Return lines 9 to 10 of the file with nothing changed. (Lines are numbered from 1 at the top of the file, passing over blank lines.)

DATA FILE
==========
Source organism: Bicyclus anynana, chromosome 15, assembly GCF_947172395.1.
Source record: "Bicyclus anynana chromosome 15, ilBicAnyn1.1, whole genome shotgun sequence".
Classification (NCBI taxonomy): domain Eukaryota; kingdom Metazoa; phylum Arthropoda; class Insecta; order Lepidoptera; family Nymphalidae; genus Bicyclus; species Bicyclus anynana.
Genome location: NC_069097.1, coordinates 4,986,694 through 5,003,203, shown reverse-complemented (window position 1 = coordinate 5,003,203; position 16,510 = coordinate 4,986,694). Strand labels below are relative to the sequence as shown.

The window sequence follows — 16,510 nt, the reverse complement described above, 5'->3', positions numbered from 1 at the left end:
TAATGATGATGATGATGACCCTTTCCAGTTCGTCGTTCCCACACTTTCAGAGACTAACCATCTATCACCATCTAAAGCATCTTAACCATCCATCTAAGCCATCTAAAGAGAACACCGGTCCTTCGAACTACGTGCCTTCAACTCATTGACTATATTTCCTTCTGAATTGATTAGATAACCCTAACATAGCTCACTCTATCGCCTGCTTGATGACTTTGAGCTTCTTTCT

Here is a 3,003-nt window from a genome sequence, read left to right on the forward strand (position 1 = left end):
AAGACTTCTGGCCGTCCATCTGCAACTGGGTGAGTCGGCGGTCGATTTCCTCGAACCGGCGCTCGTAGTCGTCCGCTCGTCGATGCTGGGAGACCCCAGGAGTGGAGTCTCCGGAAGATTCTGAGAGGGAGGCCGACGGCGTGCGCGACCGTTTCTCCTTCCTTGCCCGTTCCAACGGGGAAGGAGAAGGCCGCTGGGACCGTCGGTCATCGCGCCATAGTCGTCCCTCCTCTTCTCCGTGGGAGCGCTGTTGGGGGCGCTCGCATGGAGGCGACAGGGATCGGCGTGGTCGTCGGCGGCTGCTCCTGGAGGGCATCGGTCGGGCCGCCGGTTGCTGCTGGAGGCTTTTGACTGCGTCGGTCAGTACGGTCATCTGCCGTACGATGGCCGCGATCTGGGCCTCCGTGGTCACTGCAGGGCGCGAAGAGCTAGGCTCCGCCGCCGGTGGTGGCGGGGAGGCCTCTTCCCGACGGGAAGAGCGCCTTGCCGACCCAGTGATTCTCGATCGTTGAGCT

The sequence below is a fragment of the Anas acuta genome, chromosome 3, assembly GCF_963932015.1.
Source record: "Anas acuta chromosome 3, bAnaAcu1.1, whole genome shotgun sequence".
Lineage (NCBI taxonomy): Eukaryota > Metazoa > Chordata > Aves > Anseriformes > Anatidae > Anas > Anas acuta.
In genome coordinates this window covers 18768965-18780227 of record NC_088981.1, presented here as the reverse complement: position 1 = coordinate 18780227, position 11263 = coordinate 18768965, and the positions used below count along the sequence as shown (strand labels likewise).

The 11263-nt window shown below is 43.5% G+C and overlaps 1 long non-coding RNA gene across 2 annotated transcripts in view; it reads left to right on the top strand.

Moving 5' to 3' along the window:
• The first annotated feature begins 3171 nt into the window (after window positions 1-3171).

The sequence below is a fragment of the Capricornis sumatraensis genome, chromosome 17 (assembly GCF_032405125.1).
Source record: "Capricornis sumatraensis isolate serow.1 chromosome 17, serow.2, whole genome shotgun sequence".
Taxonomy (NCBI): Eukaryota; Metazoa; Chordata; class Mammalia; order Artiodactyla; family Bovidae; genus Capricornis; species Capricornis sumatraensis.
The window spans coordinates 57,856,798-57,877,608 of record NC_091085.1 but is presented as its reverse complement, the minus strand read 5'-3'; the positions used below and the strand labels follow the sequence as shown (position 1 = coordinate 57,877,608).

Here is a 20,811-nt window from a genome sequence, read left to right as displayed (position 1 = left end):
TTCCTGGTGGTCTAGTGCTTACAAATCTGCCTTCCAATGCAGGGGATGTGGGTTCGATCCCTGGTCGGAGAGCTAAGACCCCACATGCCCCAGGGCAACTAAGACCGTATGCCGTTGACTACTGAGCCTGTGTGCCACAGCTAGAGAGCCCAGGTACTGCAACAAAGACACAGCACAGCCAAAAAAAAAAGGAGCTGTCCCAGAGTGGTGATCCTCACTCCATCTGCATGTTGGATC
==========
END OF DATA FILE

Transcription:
The sequence below is a fragment of the Anas acuta genome, chromosome 3, assembly GCF_963932015.1.
Source record: "Anas acuta chromosome 3, bAnaAcu1.1, whole genome shotgun sequence".